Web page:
Thus, it is apparent that the fourth of the Salaminioi’s cults honors three characters that are closely related to one of the central themes of Athenian mythology. From the close connection with Kekrops and Erechtheus, scholars have deduced that the cult must have been very old. Some, like Osborne and Humphreys, have gone so far as to posit an Early Iron Age date for the emergence of the Salaminioi, because it allows them to explain how they came to control a cult they presume was very old, but for which they have no independent evidence. Alan Shapiro has pointed out that the two sisters were already part of Athenian iconography by the beginning of the sixth century, but this does not prove anything about the date of the cult . As it stands, the presence of the cult of Pandrosos, Aglauros and Ge Kourotrophos on the Salaminioi decree remains unexplained and the date of its institution uncertain.

I believe, however that the Erichthonios legend represents a vital clue to understand the position of the Salaminioi within the Athenian polis and the cults they controlled. While the cults of Eurysakes and Athena Skiras tied the Salaminioi to Salamis, the cult of Pandrosos, Aglauros and Ge Kourotrophos connected them directly to the very heart of Athenian religion. Therefore, their function as a genos was not simply to guard the religious ties with Salamis, but also to provide a symbolic link between the island and the Athenian polis. This was done by tapping into the mythological past of Salamis, in the case of Ajax and Eurysakes, as well as of Athens, through the Erichthonios legend.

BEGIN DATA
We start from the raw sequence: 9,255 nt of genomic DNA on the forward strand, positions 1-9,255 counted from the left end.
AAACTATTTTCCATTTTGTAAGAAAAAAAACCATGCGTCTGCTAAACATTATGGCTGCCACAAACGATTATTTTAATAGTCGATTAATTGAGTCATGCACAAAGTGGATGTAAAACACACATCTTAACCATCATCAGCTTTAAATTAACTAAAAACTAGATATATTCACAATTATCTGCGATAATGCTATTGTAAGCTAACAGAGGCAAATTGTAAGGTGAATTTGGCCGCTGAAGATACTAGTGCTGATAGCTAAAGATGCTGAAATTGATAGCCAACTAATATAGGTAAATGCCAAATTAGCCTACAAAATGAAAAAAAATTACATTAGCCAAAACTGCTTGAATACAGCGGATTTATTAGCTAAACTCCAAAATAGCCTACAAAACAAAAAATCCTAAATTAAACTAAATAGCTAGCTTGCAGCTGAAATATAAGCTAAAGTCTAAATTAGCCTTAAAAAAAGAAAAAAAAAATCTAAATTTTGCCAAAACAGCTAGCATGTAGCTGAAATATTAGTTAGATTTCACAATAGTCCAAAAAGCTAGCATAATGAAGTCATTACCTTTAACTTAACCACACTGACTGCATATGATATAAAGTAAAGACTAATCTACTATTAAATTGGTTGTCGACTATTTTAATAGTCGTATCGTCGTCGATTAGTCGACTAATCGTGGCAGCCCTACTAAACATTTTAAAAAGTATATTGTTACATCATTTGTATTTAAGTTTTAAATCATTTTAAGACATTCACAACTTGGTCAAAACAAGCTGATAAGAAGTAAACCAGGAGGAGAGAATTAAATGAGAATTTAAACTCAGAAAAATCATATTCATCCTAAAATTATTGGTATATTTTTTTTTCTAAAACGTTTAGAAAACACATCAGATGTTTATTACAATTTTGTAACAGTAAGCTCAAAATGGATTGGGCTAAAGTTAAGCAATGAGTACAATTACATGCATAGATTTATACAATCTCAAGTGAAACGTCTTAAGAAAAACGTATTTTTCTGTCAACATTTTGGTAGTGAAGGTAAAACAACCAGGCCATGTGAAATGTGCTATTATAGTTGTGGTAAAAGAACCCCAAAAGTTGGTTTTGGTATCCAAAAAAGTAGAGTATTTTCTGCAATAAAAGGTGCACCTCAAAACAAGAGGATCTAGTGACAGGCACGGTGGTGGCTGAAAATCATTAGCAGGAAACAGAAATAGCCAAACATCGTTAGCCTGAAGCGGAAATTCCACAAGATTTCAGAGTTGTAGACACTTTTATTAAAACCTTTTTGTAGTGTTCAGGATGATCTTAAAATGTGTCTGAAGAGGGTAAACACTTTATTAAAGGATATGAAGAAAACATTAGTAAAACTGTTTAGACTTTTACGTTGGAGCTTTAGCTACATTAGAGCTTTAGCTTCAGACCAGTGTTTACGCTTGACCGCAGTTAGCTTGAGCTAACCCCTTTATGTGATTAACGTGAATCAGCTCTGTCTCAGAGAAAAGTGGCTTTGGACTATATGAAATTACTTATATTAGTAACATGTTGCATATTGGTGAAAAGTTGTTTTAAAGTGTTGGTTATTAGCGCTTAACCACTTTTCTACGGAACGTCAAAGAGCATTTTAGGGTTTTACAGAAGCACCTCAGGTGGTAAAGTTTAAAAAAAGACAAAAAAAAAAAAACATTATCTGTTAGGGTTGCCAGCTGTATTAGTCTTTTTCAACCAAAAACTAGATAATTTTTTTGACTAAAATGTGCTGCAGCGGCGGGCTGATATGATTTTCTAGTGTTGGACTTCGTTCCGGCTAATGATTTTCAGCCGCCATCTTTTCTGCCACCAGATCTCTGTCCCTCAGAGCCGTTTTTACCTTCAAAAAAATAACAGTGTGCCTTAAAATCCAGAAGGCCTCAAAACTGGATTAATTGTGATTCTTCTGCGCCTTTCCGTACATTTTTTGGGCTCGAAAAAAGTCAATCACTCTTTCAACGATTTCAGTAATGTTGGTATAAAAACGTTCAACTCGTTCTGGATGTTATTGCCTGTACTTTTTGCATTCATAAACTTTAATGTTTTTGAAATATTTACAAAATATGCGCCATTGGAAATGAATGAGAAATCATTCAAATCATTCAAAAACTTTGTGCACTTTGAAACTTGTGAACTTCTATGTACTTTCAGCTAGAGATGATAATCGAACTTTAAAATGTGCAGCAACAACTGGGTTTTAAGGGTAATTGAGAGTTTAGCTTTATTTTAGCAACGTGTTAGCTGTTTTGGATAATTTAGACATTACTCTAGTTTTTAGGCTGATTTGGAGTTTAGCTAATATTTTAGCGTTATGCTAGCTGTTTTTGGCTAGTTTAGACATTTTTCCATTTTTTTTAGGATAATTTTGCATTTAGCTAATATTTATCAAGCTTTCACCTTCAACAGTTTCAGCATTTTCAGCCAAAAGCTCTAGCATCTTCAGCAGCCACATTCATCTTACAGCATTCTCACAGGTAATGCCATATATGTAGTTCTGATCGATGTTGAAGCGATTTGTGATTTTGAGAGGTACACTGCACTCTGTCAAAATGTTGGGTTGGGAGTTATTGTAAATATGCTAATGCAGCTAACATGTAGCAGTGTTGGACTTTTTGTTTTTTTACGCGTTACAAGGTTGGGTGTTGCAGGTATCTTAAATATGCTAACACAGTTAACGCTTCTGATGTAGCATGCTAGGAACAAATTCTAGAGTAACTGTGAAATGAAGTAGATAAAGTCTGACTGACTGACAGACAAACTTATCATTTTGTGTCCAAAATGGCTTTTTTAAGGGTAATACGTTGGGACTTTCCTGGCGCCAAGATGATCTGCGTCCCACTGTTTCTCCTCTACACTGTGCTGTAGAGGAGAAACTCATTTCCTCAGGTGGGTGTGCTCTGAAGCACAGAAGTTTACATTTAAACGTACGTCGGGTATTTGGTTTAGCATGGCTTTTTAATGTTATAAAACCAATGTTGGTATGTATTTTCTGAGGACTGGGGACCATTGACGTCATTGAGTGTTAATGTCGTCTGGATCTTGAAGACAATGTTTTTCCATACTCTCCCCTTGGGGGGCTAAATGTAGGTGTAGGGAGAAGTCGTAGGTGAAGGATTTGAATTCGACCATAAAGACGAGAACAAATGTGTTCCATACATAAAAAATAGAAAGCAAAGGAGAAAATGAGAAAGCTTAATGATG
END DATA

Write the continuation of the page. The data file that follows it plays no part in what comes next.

The Salaminioi thus appear as a hybrid bunch with a diverse but consistent religious program. Their allegiance lies with Salamis, through the cult of its main deity, that of Athena Skiras, which appears to be their raison d’etre as Salaminioi. The cult of Eurysakes has the paradoxical purpose of explaining both the genos’ origins on Salamis, as well as their ultimate membership of the polis, as Athenian citizens. The cult of Heracles, then, secures that citizenship for them. And finally, through the cult of Pandrosos, Aglauros and Ge Kourotrophos, the Salaminioi attach themselves to the main core of Athenian mythology, thus effectuating the religious bond between Salamis and Athens. This diverse spectrum of cults establishes the critical element that made up the very identity of the Salaminioi: The fact that they were both Salaminians and Athenians.